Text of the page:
Meteorologists were forecasting a record low barometric pressure reading as the storm passed over Kansas. The current record set in 1878 at 971.6 mbar (28.69 inHg) and the storm was forecast to have a slightly lower reading, the equivalent of a Category 2 Hurricane.[18] Dodge City, Kansas reported a new record low pressure.


Upwards of 70 buildings in Vernon were damaged by an EF2 tornado late on March 14th. Strong winds and flooding also affected the state.


The Spencer dam as seen in 2010 was destroyed by flooding waters of the Niobrara River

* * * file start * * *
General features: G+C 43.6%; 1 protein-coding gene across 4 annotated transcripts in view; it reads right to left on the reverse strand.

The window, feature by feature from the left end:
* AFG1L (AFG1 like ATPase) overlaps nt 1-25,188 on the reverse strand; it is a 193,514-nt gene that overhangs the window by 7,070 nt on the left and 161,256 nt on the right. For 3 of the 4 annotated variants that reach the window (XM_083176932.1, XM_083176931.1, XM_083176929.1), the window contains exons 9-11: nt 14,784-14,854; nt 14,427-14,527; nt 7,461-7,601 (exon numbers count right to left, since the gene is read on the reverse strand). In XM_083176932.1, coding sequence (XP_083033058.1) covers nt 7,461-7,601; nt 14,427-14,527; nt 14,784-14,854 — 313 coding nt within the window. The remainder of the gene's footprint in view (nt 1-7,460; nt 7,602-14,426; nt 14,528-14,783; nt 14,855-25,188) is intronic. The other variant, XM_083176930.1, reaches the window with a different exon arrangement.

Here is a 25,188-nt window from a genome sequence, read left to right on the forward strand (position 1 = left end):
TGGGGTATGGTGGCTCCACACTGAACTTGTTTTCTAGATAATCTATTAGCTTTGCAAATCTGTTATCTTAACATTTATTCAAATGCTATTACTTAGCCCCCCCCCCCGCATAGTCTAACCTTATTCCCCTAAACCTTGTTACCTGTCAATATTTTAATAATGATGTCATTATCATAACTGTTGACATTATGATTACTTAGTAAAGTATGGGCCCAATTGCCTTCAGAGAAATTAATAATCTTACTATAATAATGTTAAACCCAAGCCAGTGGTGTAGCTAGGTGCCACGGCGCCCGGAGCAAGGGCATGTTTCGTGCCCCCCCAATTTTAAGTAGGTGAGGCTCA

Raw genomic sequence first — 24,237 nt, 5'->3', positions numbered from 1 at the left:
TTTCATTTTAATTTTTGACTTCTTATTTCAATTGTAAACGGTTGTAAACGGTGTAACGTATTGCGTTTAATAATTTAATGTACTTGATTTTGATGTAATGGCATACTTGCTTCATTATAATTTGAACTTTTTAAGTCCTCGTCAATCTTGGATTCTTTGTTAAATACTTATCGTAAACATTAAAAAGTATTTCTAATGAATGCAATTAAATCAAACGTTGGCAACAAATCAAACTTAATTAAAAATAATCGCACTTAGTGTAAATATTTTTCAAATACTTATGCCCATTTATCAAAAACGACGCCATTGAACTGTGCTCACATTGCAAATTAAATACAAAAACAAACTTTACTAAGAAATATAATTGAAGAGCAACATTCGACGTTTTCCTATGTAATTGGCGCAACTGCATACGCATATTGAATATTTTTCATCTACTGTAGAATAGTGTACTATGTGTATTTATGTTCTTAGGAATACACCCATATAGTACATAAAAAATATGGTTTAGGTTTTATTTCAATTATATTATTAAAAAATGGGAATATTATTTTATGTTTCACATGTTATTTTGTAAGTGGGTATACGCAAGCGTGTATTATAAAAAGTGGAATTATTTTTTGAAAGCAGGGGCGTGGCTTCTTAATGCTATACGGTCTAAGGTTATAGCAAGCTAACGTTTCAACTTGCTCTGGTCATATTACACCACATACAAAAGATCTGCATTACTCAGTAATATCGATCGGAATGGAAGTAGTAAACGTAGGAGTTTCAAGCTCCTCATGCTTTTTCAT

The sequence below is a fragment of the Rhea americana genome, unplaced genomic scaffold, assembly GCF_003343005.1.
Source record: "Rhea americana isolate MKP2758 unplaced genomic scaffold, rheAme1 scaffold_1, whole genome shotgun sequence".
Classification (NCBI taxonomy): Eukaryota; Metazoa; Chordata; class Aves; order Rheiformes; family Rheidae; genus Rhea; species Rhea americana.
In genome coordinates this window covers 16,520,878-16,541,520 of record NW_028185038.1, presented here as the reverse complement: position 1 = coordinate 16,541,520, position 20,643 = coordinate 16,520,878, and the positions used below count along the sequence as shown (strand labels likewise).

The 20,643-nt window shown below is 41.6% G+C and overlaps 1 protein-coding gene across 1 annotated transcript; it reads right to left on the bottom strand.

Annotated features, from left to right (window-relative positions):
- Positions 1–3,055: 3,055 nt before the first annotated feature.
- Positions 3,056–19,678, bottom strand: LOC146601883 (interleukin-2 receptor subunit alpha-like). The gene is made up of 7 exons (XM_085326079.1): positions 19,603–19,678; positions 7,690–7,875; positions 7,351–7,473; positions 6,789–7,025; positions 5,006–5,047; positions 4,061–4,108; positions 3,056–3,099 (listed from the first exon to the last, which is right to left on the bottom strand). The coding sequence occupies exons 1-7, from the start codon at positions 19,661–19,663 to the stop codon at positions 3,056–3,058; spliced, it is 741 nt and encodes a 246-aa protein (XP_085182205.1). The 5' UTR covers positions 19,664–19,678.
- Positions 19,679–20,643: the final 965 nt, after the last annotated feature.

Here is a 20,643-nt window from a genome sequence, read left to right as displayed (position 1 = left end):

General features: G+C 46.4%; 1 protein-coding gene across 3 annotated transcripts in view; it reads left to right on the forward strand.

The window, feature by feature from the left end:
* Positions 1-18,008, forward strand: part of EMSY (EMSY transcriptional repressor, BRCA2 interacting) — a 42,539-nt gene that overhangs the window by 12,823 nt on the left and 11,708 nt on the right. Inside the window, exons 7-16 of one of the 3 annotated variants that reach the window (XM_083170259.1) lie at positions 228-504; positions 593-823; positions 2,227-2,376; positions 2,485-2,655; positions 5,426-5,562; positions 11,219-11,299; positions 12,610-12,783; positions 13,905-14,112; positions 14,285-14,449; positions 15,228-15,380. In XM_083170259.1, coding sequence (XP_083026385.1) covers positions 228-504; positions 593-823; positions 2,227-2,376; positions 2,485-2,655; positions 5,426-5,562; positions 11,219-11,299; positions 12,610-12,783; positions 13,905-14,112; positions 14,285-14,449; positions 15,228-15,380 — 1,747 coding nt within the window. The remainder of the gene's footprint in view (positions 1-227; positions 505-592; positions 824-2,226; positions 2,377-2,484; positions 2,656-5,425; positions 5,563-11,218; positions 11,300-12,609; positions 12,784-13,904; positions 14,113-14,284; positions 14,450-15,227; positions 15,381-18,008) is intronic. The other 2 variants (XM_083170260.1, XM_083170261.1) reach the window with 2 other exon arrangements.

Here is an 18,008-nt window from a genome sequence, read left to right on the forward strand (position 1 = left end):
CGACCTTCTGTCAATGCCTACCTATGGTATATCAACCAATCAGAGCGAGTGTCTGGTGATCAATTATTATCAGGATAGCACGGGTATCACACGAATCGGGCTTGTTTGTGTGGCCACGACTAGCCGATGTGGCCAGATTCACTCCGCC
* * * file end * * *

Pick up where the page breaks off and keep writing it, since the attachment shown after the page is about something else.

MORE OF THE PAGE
Western Nebraska experienced severe wind gusts and more than a foot of snow in some localities. A wind gust of 89 mph (143 km/h) was recorded in Hemingford, Nebraska and Interstate 80 was closed from Kearney, Nebraska to the Wyoming border. The Interstate 80 closure in Nebraska along with the portions closed in Wyoming spanned a distance of more than 500 miles (800 km).[19] In the eastern half of the state, rapidly melting snows along with frozen rivers caused record setting flooding in many rivers and streams. On the Niobrara River, the Spencer Dam collapsed and the unregulated flooding destroyed 3 bridges downstream including the Highway 281 bridge.[20] In east central Nebraska, residents along the flooded Missouri, Platte and Elkhorn Rivers were forced to evacuate as some locals experienced all-time record flooding. The city of Norfolk, Nebraska evacuated a third of its residents.[21] The Platte and Elkhorn Rivers had overflowed their levees in the greater Omaha, Nebraska region and some communities were put under a mandatory evacuation order. The Platte River at numerous sites had reached flooding of "historical proportions" with some sites breaking all-time record flood levels by as much as 5 feet (1.5 m).[22] By March 15, access to the city of Fremont was blocked due to all roads being closed in and out of the city.[23] This remained the case days later with national guard military convoys being set up to get food and other supplies into the city. Offutt Air Force Base had extensive flooding from the Platte River and 3,000 ft (910 m) of their only runway was covered in water while 30 buildings had been flooded.[24] As of March 18, 2 persons were reported to have drowned in Nebraska and 2 more are missing and presumed dead.[6] On March 18, Nebraska governor Pete Ricketts stated that the floods caused "the most extensive damage our state has ever experienced."[25] Losses from flooding in Nebraska alone exceeds $1.3 Billion, including $449 million in infrastructure damage, $440 million of crop damage, $400 million of lost cattle. More than 2,000 homes and 340 businesses were damaged or destroyed, costing the state another $85 million.[26]